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Letter to the Editor—A call to raise awareness on “Make Listening Safe” initiative by WHO

To the Editor,


Over 5% of the world’s population (432 million adults and 34 million children) have disabling hearing loss; this may rise to 900 million people by 2050. It is estimated that the annual cost of unaddressed hearing loss globally is around US$ 750 billion. Noise induced hearing loss is one of the major healthcare challenges facing the global community today. Personal listening devices like mobile phones and iPods contribute a major constituent in this regard. The major worry is that these devices start causing hearing loss as early as in childhood. As estimated by the world health organization (WHO), more than 1.1 billion teenagers and young adults all over the world are at risk of developing hearing loss due to the precarious use of personal audio devices and exposure to high levels of sound in noisy leisure venues [1].

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The WHO has recognized the extent of this problem and launched the “Make Listening Safe” initiative as early as in 2015 [1]. The initiative aims to improve listening practices particularly among youngsters, both when they are exposed to loud sounds at noisy entertainment settings and as they tune in to music through their audio gadgets. However, 5 years since this initiative much is still desired in this regard. As a continuation of this initiative, some important steps have been taken. The first step entails the development of the hearWHO app for mobile devices which allows people to check their hearing consistently and intercede early in case of hearing loss [2]. The app is useful for people who are at risk of hearing loss or already have some symptoms related to hearing loss. The second step is the development of recommendations in conjunction with International Telecommunications union (ITU) on the manufacture and use of personal audio devices, which include smartphones and audio players [3]. These recommendations include (a) using a software that tracks the level and duration of the user’s exposure to sound, (b) option of making a customized listening profile based on the user’s listening practices and educates them regarding how safely they have been listening, (c) volume-limiting options: this includes automatic volume reduction and parental volume control, and (d) further education to users on safe listening practices [3].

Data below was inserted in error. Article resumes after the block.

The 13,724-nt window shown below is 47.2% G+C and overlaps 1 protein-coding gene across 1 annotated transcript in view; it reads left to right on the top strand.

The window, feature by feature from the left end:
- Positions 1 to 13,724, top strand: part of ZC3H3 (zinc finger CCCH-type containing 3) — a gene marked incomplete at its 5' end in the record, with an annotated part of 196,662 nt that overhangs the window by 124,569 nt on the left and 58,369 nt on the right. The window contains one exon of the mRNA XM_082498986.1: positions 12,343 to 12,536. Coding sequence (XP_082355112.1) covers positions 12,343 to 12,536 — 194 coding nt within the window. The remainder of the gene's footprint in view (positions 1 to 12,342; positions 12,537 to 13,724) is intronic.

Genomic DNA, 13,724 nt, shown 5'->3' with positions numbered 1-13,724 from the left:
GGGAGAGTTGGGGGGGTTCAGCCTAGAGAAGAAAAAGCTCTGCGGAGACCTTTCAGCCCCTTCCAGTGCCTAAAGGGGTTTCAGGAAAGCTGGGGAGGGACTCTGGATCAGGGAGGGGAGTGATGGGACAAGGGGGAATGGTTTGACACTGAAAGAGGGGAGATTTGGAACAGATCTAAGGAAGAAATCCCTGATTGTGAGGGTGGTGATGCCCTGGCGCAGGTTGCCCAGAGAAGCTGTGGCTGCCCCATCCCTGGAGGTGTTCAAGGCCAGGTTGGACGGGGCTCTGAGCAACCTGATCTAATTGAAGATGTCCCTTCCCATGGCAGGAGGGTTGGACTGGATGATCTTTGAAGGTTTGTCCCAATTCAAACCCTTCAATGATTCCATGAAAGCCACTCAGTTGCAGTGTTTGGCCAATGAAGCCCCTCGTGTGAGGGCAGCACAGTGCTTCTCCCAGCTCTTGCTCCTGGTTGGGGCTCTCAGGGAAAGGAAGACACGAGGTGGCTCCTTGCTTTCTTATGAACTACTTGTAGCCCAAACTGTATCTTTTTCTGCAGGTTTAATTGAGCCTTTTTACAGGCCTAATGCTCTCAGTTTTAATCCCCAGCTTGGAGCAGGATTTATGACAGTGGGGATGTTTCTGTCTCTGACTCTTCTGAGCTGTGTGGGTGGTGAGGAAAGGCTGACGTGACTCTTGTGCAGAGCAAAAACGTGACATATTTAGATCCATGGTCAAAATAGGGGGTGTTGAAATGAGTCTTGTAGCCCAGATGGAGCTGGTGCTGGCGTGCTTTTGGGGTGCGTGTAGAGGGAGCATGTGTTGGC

Noise-induced hearing loss can be prevented, especially due to the use of personal audio devices. Strict enforcement of the WHO-ITU recommendations and conduction of health awareness campaigns, especially in adolescents and young adults will go a long way in reducing this burden. We would like to emphasize that active participation of healthcare professionals from the primary to tertiary level, in educating and screening individuals at risk is required for making this initiative a grand success.

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World Health Organization


International Telecommunication Union


  1. 1.

    World Health Organization. WHO launches the hearWHO app for mobile devices to help detect hearing loss [Internet]. [cited 2020 May 17]. Available from:

  2. 2.

    World Health Organization. WHO | Make Listening Safe [Internet]. WHO. [cited 2020 May 17]. Available from:

  3. 3.

    World Health Organization. WHO | WHO-ITU global standard for safe listening devices and systems [Internet]. WHO. [cited 2020 May 17]. Available from:

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SSB contributed to the manuscript concept, design, and acquisition of data, writing and revising the original draft. VKK contributed to the manuscript concept, design, and acquisition of data, writing and revising the original draft. All Authors have read and approved the manuscript.

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Correspondence to Satvinder Singh Bakshi.

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Bakshi, S.S., Kalidoss, V.K. Letter to the Editor—A call to raise awareness on “Make Listening Safe” initiative by WHO. Egypt J Otolaryngol 36, 37 (2020).

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  • Hearing loss
  • HearWHO
  • Safe listening